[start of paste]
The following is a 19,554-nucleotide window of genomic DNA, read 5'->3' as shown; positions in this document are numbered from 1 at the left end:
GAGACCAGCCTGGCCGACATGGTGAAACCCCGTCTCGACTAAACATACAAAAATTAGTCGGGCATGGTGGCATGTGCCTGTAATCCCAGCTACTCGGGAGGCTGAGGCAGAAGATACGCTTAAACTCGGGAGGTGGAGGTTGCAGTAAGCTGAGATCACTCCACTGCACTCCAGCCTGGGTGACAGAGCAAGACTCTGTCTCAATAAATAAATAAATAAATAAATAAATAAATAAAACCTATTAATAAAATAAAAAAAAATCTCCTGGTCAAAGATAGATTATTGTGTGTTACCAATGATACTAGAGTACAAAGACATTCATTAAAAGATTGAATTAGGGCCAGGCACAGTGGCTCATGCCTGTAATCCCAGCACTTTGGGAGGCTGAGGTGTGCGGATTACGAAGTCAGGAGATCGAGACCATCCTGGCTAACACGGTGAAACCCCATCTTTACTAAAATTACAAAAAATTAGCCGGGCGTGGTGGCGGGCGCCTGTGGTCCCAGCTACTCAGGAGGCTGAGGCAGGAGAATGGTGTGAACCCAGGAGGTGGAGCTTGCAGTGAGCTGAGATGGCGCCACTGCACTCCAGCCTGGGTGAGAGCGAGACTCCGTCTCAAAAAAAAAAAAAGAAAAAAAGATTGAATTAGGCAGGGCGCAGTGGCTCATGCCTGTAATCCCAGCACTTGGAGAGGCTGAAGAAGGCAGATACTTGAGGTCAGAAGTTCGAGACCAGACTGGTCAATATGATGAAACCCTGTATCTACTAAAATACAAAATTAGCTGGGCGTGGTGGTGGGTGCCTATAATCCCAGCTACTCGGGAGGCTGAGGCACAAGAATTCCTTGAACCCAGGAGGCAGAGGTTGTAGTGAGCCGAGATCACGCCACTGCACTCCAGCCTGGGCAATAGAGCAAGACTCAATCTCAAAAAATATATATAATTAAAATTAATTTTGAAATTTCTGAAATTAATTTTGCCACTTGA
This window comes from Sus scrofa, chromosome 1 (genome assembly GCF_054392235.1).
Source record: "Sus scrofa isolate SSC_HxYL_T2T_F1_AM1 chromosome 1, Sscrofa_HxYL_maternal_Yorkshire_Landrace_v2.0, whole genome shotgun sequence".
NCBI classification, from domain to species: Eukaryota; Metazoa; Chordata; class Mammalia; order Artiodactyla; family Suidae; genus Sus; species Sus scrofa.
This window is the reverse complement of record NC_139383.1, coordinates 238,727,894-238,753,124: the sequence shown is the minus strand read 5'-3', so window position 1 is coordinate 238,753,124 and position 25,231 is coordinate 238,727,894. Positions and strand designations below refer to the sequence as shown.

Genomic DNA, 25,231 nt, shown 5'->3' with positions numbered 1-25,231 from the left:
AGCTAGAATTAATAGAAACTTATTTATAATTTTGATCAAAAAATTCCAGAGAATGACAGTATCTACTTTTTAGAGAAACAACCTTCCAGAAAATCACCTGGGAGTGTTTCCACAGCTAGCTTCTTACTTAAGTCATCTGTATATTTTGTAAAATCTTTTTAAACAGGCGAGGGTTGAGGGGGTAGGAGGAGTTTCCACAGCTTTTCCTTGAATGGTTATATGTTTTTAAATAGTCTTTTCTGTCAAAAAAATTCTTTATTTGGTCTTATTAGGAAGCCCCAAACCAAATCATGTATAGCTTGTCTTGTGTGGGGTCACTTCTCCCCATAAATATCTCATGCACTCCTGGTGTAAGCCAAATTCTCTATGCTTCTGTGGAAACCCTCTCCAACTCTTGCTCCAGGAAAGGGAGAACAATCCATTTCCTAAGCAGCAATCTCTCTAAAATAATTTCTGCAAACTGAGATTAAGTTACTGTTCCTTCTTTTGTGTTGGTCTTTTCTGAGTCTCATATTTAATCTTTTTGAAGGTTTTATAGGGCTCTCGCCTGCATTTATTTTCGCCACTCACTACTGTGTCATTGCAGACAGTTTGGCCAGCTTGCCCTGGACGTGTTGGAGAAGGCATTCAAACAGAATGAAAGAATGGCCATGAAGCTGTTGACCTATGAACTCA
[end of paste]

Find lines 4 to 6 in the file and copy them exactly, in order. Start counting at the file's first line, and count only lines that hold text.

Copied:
Source record: "Sus scrofa isolate SSC_HxYL_T2T_F1_AM1 chromosome 1, Sscrofa_HxYL_maternal_Yorkshire_Landrace_v2.0, whole genome shotgun sequence".
NCBI classification, from domain to species: Eukaryota; Metazoa; Chordata; class Mammalia; order Artiodactyla; family Suidae; genus Sus; species Sus scrofa.
This window is the reverse complement of record NC_139383.1, coordinates 238,727,894-238,753,124: the sequence shown is the minus strand read 5'-3', so window position 1 is coordinate 238,753,124 and position 25,231 is coordinate 238,727,894. Positions and strand designations below refer to the sequence as shown.